Tuesday, April 18, 2006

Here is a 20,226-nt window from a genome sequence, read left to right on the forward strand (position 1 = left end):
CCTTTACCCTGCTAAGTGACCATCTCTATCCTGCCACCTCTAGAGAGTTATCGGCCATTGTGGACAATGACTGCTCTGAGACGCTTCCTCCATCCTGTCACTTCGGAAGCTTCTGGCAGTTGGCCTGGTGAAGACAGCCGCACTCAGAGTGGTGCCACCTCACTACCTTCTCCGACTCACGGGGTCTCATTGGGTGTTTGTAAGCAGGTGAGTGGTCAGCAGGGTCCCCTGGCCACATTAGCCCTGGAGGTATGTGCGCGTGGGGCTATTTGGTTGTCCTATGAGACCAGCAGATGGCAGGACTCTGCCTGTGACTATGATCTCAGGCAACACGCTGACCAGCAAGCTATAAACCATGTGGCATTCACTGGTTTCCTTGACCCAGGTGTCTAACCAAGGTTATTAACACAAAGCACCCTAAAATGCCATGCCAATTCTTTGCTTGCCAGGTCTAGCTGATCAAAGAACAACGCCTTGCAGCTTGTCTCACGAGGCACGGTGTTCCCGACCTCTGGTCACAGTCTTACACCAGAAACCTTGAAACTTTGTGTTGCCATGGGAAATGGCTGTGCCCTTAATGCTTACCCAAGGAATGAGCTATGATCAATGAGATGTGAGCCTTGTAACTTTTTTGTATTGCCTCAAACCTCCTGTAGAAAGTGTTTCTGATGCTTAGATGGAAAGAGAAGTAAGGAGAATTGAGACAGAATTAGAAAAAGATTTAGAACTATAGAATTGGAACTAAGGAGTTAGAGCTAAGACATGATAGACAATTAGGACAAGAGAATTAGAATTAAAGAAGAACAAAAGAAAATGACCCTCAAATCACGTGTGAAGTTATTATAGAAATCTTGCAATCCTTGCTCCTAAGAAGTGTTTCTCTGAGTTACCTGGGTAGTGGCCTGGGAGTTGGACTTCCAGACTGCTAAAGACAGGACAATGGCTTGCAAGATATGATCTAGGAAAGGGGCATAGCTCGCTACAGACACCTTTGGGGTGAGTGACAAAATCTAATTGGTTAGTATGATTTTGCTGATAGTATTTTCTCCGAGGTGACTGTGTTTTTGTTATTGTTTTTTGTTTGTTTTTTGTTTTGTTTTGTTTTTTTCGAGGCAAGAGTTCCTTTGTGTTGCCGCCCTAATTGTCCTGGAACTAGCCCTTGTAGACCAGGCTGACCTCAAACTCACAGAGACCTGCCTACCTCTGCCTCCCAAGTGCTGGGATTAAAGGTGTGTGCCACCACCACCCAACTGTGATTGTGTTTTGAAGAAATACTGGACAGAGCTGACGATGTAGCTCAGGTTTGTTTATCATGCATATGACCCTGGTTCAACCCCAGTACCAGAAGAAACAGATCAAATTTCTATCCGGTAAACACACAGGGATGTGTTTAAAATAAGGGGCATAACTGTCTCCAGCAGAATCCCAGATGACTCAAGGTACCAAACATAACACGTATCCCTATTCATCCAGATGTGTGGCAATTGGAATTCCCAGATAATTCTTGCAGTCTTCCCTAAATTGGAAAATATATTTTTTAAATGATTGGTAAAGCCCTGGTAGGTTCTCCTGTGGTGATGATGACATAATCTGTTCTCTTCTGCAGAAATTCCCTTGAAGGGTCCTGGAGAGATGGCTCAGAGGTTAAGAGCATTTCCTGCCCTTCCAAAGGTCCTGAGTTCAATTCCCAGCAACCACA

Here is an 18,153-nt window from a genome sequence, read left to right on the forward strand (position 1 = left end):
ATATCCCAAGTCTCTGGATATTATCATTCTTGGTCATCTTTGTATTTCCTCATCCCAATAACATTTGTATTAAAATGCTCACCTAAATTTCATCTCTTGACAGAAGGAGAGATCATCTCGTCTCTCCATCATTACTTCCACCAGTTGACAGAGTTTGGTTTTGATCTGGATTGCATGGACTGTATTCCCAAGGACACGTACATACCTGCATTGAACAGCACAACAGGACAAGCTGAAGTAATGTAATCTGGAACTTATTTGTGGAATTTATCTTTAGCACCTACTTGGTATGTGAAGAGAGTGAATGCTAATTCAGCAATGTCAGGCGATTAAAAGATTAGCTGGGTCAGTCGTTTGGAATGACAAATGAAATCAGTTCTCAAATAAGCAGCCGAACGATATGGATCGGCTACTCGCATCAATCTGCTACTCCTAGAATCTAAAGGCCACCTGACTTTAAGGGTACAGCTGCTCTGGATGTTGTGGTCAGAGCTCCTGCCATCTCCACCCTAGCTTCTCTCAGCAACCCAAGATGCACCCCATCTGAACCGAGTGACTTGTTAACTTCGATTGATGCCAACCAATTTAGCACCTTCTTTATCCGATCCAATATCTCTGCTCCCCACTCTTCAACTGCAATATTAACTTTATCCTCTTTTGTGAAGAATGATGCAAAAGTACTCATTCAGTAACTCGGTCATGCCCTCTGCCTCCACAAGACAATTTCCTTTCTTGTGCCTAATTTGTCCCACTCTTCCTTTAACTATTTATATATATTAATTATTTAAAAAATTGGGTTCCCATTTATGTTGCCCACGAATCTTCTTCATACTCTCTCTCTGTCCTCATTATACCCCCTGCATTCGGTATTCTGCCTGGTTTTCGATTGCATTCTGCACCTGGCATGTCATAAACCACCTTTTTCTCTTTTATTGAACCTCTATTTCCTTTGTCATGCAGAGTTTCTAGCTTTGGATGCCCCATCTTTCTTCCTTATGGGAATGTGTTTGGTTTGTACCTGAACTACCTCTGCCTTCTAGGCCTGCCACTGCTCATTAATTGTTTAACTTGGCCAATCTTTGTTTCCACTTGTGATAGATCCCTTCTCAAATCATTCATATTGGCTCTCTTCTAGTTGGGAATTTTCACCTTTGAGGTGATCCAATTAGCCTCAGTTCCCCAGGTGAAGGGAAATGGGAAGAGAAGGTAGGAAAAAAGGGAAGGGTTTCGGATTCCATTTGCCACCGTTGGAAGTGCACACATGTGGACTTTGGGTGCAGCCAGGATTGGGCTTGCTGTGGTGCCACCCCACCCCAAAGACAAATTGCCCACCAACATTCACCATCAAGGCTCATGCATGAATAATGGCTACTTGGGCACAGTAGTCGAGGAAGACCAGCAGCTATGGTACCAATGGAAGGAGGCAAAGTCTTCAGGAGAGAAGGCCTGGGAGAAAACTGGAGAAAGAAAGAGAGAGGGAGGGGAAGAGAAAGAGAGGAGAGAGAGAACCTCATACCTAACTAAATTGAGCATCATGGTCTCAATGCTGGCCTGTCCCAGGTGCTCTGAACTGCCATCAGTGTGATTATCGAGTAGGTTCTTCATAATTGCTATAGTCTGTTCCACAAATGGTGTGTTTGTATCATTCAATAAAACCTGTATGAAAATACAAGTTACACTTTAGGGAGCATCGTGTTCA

Gaudium et Spes 43GS 43 begins a substantial section with a reminder to those who might think total withdrawal to religious territory is a serious option: This council exhorts Christians, as citizens of two cities, to strive to discharge their earthly duties conscientiously and in response to the Gospel spirit. They are mistaken who, knowing that we have here no abiding city but seek one which is to come,(13. Cf. Heb. 13:14.) think that they may therefore shirk their earthly responsibilities. Christian faith implies an even deeper regard than ordinary human beings for secular duties: For they are forgetting that by the faith itself they are more obliged than ever to measure up to these duties, each according to his proper vocation.(14. Cf. 2 Thess. 3:6-13; Eph. 4:28.) Another malady is addressed, too: Nor, on the contrary, are they any less wide of the mark who think that religion consists in acts of worship alone and in the discharge of certain moral obligations, and who imagine they can plunge themselves into earthly affairs in such a way as to imply that these are altogether divorced from the religious life. This split between the faith which many profess and their daily lives deserves to be counted among the more serious errors of our age. Justice, worship, and morality are intertwined for the Christian: Long since, the Prophets of the Old Testament fought vehemently against this scandal(15 Cf. Is. 58: 1-12.) and even more so did Jesus Christ Himself in the New Testament threaten it with grave punishments.(16 Cf. Matt. 23:3-23; Mark 7: 10-13.) The Council says that if one thinks there is a conflict between religion and justice, try looking again. Therefore, let there be no false opposition between professional and social activities on the one part, and religious life on the other. It is a matter of grave sin, according to the Church: The Christian who neglects his temporal duties, neglects his duties toward his neighbor and even God, and jeopardizes his eternal salvation. Phrased positively: Christians should rather rejoice that, following the example of Christ Who worked as an artisan, they are free to give proper exercise to all their earthly activities and to their humane, domestic, professional, social and technical enterprises by gathering them into one vital synthesis with religious values, under whose supreme direction all things are harmonized unto God's glory. Next, the role of the laity is spelled out in more detail. Note the guiding principle of a "well-formed" conscience. Secular duties and activities belong properly although not exclusively to lay (persons). Therefore acting as citizens in the world, whether individually or socially, they will keep the laws proper to each discipline, and labor to equip themselves with a genuine expertise in their various fields. They will gladly work with (others) seeking the same goals. Acknowledging the demands of faith and endowed with its force, they will unhesitatingly devise new enterprises, where they are appropriate, and put them into action. Lay (persons) should also know that it is generally the function of their well-formed Christian conscience to see that the divine law is inscribed in the life of the earthly city; from priests they may look for spiritual light and nourishment. Let the lay (people) not imagine that (their) pastors are always such experts, that to every problem which arises, however complicated, they can readily give (them) a concrete solution, or even that such is their mission. Rather, enlightened by Christian wisdom and giving close attention to the teaching authority of the Church,(17. Cf. John XXIII, encyclical letter Mater et Magistra, IV: AAS 53 (1961), pp. 456-457; cf. I: AAS loc. cit., pp. 407, 410-411.) let the lay (people) take on (their) own distinctive role. A worthy lesson for those of us in parishes and other groups self-identifying as a Christian group: Often enough the Christian view of things will itself suggest some specific solution in certain circumstances. Yet it happens rather frequently, and legitimately so, that with equal sincerity some of the faithful will disagree with others on a given matter. Even against the intentions of their proponents, however, solutions proposed on one side or another may be easily confused by many people with the Gospel message. Hence it is necessary for people to remember that no one is allowed in the aforementioned situations to appropriate the Church's authority for (a personal) opinion. They should always try to enlighten one another through honest discussion, preserving mutual charity and caring above all for the common good. Since they have an active role to play in the whole life of the Church, lay (people) are not only bound to penetrate the world with a Christian spirit, but are also called to be witnesses to Christ in all things in the midst of human society. Second, clergy are singled out with a serious charge: Bishops, to whom is assigned the task of ruling the Church of God, should, together with their priests, so preach the news of Christ that all the earthly activities of the faithful will be bathed in the light of the Gospel. All pastors should remember too that by their daily conduct and concern(18. Cf. Dogmatic Constitution on the Church, Chapter III, n. 28: AAS 57 (1965), p. 35.) they are revealing the face of the Church to the world, and (people) will judge the power and truth of the Christian message thereby. By their lives and speech, in union with Religious and their faithful, may they demonstrate that even now the Church by her presence alone and by all the gifts which she contains, is an unspent fountain of those virtues which the modern world needs the most. Again, dialogue with people of the world is lauded: By unremitting study they should fit themselves to do their part in establishing dialogue with the world and with (people) of all shades of opinion. Above all let them take to heart the words which this council has spoken: "Since humanity today increasingly moves toward civil, economic and social unity, it is more than ever necessary that priests, with joint concern and energy, and under the guidance of the bishops and the supreme pontiff, erase every cause of division, so that the whole human race may be led to the unity of God's family."(19. Ibid., n. 28: AAS loc. cit. pp. 35-36.) The issue of unfaithfulness is raised humbly. The interpretation of "energetically" might be debated, and while some outside the Church seem ready to pounce on us for our sins, it does not abrogate the need for honesty. Although by the power of the Holy Spirit the Church will remain the faithful spouse of her Lord and will never cease to be the sign of salvation on earth, still she is very well aware that among her members,(20. Cf. St. Ambrose, De virginitate, Chapter VIII, n. 48: ML 16, 278.) both clerical and lay, some have been unfaithful to the Spirit of God during the course of many centuries; in the present age, too, it does not escape the Church how great a distance lies between the message she offers and the human failings of those to whom the Gospel is entrusted. Whatever be the judgement of history on these defects, we ought to be conscious of them, and struggle against them energetically, lest they inflict harm on spread of the Gospel. The Church also realizes that in working out her relationship with the world she always has great need of the ripening which comes with the experience of the centuries. Led by the Holy Spirit, Mother Church unceasingly exhorts her (children) "to purify and renew themselves so that the sign of Christ can shine more brightly on the face." Experience is a teacher of the Church. Let it continue to be so.